Camping Campaign Style
By: Wes Smittle & Gary Linton
Campaign camping is the style of camping in which you camp with what you can carry on your person as if on campaign or march. This style of camping is not only a simple and practical way to approach this hobby but a historically correct one. For the majority of events we do, campaign style camping is the authentic way to go. All you need is a strong back to haul the equipment and a good prayer to keep the rain away. With these two working for you an OK event can become a great experience due to the atmosphere produced by doing what those boys did.
The best way to approach going campaign for an event or not is to start with research. If the event we do is representing a specific battle, read and find out as much as you can about how the battle was fought and when. Was the battle a surprise or planned, was it an offensive or defensive fight, did these boys march for miles to get there or did they just have to go down the road? These questions and others can help you decide if you want to go for it or not.
An example when we used a tent this year was at the battle of Phillippi. Where we camped was the exact location where the Upshur Grays set up their brand new A-frame tents. So in this case we used a tent. An opposite example is Gettysburg. As we all know they were on the march and used the wagons for foraging, ammunition, ambulances, ect., everything an invasion army needs. Therefore they did not have room for frivolous items such as tents, so we headed for the wood line. A general guide line is if the battle was in 1861 look into it and see if tents were used. After Ď61 a good guess would be no tents.
For events that do not have a specific battle we would suggest going campaign, but this is your decision. We find the campaign experience has brought our reenacting level to a new plane. You can get a better sense of what it was like and get in touch with how they lived from day to day on the trail. Sure, we donít do the marching that they did but at least we can sleep, eat and experience some aspects of their lifestyle.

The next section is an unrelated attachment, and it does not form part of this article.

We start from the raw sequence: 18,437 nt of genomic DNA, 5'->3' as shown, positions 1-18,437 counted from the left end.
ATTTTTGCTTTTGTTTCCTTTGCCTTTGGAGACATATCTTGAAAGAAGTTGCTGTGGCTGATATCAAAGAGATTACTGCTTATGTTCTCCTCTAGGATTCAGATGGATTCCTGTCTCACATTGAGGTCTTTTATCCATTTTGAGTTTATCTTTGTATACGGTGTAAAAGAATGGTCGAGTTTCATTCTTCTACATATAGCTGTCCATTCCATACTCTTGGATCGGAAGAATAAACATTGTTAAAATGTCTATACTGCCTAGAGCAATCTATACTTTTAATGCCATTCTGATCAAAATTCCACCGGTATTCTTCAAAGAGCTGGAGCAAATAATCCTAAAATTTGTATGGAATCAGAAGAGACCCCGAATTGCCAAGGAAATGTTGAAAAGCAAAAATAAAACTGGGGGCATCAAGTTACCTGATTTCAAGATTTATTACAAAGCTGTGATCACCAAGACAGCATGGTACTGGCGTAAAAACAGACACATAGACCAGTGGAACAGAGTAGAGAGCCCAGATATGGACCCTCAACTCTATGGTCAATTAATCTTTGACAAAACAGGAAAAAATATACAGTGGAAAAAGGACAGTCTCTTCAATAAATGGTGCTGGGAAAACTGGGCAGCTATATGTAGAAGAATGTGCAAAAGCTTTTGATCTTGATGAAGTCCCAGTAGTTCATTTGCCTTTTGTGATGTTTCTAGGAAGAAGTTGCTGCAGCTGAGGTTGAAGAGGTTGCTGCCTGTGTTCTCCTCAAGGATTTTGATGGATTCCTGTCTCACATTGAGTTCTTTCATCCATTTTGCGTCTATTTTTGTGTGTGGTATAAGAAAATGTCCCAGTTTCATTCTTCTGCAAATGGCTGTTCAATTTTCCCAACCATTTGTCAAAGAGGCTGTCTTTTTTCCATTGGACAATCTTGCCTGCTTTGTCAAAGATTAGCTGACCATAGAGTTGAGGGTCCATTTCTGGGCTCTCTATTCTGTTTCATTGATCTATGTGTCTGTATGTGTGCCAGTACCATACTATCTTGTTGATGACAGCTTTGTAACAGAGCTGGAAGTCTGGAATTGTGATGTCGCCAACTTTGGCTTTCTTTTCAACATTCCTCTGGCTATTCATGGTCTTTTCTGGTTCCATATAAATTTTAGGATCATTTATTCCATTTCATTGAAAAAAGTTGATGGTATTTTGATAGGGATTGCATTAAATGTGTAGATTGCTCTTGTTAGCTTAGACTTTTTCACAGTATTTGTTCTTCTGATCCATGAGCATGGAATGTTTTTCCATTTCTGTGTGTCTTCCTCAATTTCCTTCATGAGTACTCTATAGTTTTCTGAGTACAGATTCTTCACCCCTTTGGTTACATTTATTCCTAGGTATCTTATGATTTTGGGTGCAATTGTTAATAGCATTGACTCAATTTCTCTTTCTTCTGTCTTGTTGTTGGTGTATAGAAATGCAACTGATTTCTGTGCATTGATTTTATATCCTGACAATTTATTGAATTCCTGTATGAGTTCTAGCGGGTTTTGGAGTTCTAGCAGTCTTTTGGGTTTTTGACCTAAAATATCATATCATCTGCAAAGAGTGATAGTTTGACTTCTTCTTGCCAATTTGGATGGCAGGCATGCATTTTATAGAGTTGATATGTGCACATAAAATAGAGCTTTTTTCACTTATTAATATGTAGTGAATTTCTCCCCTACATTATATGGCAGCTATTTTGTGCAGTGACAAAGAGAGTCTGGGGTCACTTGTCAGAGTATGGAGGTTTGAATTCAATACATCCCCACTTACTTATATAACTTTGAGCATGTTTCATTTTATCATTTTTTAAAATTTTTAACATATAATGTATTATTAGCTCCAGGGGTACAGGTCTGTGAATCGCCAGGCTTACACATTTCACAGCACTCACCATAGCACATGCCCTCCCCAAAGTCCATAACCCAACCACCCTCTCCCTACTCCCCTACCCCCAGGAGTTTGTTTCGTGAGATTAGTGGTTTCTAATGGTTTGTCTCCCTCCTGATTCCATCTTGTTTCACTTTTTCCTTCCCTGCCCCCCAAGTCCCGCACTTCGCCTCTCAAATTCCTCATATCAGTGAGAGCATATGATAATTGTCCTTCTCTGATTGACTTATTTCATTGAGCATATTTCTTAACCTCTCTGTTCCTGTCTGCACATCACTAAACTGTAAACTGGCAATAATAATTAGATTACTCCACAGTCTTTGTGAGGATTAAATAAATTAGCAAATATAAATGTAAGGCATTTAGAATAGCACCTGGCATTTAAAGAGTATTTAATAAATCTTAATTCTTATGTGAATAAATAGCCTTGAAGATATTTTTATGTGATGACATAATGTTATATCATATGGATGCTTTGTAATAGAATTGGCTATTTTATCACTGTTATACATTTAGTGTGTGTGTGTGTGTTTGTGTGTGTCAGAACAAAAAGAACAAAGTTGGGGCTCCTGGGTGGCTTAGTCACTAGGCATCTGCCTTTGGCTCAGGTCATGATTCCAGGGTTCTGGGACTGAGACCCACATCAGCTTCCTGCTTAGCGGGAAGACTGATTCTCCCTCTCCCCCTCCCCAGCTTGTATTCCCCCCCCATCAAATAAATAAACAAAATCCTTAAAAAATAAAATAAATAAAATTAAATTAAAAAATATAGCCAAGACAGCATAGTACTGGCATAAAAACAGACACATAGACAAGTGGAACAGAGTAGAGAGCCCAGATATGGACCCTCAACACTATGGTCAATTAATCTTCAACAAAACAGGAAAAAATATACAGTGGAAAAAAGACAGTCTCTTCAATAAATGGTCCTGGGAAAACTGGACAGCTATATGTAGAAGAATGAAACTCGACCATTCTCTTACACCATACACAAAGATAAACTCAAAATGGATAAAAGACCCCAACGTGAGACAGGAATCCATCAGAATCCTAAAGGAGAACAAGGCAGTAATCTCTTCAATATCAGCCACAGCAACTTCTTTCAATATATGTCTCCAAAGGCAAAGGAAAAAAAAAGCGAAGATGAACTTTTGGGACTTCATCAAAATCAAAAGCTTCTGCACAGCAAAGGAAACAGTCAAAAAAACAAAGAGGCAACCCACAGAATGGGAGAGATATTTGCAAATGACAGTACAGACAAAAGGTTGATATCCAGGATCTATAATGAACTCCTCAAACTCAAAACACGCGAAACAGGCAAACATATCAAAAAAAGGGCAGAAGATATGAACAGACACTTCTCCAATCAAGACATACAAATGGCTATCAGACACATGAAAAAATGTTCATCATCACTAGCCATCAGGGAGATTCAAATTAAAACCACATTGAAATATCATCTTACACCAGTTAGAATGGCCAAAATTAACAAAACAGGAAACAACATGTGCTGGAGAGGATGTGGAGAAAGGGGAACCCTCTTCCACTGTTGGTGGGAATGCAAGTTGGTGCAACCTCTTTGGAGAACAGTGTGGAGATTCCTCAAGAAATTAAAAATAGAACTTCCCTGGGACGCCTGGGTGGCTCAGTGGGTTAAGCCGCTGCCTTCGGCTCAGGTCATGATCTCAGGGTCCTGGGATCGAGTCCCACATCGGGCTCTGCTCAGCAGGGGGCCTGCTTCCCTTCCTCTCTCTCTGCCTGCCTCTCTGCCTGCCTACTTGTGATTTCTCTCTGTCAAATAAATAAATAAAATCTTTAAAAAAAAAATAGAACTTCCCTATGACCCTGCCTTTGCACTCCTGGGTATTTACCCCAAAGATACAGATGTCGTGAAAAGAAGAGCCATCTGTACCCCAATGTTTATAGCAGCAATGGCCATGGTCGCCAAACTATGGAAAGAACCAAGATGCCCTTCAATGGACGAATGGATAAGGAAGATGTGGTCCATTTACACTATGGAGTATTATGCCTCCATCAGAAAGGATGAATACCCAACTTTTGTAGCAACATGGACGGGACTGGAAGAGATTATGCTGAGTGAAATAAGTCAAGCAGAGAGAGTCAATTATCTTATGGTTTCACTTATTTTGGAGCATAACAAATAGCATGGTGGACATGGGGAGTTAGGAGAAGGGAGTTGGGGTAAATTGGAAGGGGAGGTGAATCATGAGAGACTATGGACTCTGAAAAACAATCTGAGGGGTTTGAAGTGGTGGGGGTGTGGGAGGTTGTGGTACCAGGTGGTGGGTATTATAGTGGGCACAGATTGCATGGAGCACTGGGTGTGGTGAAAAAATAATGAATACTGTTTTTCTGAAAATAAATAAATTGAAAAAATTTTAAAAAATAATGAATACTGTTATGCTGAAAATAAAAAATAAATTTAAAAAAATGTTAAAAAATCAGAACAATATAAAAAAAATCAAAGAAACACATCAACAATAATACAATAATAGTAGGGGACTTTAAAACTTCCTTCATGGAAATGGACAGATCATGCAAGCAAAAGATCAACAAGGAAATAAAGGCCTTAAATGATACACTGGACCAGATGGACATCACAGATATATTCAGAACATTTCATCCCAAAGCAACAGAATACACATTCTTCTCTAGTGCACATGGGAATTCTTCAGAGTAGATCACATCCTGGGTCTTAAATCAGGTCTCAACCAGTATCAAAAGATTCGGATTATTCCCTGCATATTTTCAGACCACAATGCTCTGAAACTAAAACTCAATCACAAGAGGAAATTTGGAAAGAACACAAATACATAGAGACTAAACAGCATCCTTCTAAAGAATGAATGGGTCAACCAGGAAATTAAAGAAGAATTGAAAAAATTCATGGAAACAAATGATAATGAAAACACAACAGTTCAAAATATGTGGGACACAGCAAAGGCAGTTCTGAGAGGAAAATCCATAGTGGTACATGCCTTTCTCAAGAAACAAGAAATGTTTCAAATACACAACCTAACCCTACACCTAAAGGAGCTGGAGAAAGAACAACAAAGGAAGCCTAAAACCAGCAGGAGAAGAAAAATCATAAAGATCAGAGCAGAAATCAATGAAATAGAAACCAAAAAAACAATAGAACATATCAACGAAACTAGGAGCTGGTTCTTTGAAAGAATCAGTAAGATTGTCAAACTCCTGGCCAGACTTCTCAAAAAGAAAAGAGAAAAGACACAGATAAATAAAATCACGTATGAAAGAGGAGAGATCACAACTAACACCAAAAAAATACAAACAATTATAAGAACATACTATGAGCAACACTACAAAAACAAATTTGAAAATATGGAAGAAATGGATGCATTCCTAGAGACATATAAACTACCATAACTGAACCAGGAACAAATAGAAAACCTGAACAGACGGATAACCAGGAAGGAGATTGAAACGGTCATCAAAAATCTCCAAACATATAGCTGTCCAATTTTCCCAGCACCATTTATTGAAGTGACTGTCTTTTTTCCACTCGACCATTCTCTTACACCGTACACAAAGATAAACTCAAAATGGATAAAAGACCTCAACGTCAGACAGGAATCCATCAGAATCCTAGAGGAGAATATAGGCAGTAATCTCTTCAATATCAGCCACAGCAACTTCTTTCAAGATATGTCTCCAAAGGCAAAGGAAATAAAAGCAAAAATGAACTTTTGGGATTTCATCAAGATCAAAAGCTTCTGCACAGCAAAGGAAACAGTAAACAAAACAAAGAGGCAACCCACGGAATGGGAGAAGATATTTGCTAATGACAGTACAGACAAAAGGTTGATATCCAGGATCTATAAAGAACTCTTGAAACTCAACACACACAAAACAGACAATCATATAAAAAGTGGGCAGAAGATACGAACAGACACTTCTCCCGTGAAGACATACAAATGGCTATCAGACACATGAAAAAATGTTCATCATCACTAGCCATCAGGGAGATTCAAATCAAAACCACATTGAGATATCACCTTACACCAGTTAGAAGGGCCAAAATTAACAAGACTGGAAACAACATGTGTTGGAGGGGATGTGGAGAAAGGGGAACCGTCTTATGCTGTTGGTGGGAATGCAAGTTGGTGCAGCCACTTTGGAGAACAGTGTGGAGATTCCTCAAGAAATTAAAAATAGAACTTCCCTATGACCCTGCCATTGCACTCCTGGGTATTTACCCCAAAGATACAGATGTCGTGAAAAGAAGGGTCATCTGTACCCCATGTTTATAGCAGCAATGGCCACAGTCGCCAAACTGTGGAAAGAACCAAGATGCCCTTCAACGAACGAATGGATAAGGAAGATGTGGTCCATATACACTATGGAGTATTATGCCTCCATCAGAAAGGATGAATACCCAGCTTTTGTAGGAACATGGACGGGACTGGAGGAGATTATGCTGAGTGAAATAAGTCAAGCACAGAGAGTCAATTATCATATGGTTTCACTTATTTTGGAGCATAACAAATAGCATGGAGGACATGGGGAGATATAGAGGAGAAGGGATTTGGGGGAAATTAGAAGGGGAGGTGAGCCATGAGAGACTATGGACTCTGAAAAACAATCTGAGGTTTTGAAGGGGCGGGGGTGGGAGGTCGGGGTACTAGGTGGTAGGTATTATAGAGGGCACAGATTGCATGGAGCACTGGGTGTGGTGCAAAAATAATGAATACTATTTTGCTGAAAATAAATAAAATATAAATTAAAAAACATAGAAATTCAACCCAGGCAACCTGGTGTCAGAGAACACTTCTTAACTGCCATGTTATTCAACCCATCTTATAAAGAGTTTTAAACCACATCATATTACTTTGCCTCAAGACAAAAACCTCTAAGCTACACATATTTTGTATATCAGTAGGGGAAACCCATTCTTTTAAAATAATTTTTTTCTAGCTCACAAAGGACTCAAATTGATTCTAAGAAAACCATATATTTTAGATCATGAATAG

Packing for campaign is easier than tenting, you donít need to bring your tent. This is one more thing you donít have to remember. A good rule of thumb is if you canít carry it on your back then you don't need it. Below is a basic list of what to bring for sleeping. This is all that we bring and we couldn't be happier.
The sleeping stuff could be rolled up and tied at the end and middle and thrown over your shoulder or get a good knapsack and attach a roll to it. Jupe rope and raw hide string are good period correct ties for a blanket role. If you use leather, use the dark tanned type instead of the golden/light brown. Garry uses the blanket roll technique. Articles like extra socks, shirts, food and ammo can be rolled up inside it. I like the knapsack which can hold everything I need. We will go deeper into the area of equipment later.
If it does rain or looks like it you can always make a shebang or dog tent with a pard. A shebang is tying up your shelter half or ground cloth with sticks and trees to make a lean-to or shelter for those wet nights. The dog tent is made by attaching two shelter halves together and making a little tent.
Picking the Spot and the Sleeping Set up
At times the only hard thing about campaigning is the ground. Sometimes this can't be avoided but usually we can get right comfortable and we donít want to leave our spot for a farby bed at home. Try to find the most level ground possible with no rocks or roots. This is all pretty basic stuff so we will skip on to the good stuff. One of the biggest rewards of campaigning is the outdoors. When finding a spot we try to find a secluded place in the woods or an open field on a hill with a view. In the woods you can be by yourselves and experience a nice quiet night of conversing with your pards. In a field you can spend many hours staring at the stars philosophizing about the mysteries of the universe with your fellow mess mates, while in the morning waking up and taking in the beautiful view. I guess what we are saying is what makes a good camp spot is a place where the experience of nature adds to the feeling of being there.Once a location has been chosen now it is time to hit the sack. Lay down your ground cloth after moving sticks and such. We prefer no straw since this would have been quite uncommon and there were no such thing as a square bailing machine in the 1860ís. Once the ground cloth is down get out the blankets and shelter halves. Everyone has their own way of preparing the ďnestĒ so we canít help you on this. Just try different techniques of staying warm until you find one right for you.